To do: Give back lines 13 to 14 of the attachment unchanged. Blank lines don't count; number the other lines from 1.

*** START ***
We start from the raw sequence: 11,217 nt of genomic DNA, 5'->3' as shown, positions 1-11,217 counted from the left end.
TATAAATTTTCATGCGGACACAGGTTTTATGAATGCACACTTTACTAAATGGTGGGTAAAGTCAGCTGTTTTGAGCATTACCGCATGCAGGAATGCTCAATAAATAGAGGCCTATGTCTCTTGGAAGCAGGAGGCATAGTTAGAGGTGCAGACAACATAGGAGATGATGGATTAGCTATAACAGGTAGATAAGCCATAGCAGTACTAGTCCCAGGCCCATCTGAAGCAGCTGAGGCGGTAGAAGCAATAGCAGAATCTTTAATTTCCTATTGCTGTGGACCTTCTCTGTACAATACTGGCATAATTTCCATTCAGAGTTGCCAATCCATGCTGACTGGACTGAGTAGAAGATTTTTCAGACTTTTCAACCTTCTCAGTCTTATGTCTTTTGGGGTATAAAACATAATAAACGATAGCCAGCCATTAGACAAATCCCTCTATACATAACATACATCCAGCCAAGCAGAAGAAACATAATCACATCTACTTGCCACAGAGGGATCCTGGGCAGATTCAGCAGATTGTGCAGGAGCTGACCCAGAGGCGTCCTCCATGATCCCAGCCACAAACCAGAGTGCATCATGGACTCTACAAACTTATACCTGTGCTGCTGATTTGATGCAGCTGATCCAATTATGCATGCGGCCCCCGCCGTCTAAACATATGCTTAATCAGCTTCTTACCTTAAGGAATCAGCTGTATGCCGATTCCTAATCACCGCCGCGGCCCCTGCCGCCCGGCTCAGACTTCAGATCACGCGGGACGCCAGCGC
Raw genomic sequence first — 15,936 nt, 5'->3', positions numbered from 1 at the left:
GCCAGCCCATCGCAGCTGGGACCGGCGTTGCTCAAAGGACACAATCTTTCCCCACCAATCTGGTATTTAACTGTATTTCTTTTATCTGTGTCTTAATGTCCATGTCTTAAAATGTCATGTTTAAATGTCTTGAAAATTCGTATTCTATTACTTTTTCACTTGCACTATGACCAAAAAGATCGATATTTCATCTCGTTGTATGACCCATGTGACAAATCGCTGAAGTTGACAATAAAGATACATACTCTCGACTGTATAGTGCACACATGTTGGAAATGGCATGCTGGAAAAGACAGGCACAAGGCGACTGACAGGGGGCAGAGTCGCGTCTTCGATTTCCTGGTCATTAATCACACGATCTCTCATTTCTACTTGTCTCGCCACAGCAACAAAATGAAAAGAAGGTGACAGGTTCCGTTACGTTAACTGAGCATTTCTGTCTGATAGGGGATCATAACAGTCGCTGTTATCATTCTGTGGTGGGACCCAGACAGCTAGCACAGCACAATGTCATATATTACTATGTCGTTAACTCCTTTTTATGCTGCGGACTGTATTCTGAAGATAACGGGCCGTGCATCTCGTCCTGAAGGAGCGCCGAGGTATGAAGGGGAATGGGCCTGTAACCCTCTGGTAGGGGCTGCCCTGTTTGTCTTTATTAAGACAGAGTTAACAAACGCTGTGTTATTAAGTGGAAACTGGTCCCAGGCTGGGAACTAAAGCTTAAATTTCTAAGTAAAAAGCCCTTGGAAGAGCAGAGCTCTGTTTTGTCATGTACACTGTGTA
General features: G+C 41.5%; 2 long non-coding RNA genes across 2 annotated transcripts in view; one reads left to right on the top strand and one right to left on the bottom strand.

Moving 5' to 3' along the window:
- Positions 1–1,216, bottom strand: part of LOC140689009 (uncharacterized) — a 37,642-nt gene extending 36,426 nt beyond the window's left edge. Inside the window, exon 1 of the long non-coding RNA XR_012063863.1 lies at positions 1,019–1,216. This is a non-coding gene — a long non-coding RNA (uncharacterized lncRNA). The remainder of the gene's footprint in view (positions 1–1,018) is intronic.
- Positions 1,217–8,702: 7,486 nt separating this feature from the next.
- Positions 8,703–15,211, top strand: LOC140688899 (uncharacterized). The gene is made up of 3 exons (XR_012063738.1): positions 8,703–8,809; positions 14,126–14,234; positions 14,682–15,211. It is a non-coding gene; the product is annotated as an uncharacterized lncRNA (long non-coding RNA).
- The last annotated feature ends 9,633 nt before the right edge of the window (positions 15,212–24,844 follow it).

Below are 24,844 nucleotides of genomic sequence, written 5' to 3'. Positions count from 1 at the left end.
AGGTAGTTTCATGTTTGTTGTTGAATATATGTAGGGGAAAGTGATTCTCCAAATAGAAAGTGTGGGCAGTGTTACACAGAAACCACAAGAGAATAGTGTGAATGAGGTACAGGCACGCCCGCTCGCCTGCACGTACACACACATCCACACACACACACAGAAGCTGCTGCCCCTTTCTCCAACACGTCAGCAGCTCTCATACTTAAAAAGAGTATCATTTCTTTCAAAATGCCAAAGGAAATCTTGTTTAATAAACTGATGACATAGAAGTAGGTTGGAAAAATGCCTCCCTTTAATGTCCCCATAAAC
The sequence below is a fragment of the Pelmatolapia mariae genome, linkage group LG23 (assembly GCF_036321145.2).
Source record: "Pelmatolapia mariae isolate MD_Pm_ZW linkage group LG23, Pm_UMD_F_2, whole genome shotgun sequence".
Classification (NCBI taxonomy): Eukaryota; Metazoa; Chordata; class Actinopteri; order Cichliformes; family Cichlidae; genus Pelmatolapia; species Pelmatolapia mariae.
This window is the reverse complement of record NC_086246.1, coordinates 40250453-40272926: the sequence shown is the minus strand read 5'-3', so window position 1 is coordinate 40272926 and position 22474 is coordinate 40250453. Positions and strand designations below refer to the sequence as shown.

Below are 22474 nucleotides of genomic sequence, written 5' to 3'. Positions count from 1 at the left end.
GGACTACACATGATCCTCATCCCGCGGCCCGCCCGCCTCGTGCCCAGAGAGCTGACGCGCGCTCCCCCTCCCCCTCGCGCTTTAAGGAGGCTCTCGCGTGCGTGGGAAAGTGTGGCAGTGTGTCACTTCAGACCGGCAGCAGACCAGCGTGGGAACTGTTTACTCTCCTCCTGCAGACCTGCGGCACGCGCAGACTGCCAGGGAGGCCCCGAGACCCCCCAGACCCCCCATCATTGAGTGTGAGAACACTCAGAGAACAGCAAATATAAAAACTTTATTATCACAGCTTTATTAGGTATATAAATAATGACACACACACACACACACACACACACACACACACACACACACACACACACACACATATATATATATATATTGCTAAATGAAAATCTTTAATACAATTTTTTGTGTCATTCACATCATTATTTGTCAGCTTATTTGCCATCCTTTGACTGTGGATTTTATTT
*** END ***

The sequence below is a fragment of the Pelmatolapia mariae genome, linkage group LG23 (assembly GCF_036321145.2).
Source record: "Pelmatolapia mariae isolate MD_Pm_ZW linkage group LG23, Pm_UMD_F_2, whole genome shotgun sequence".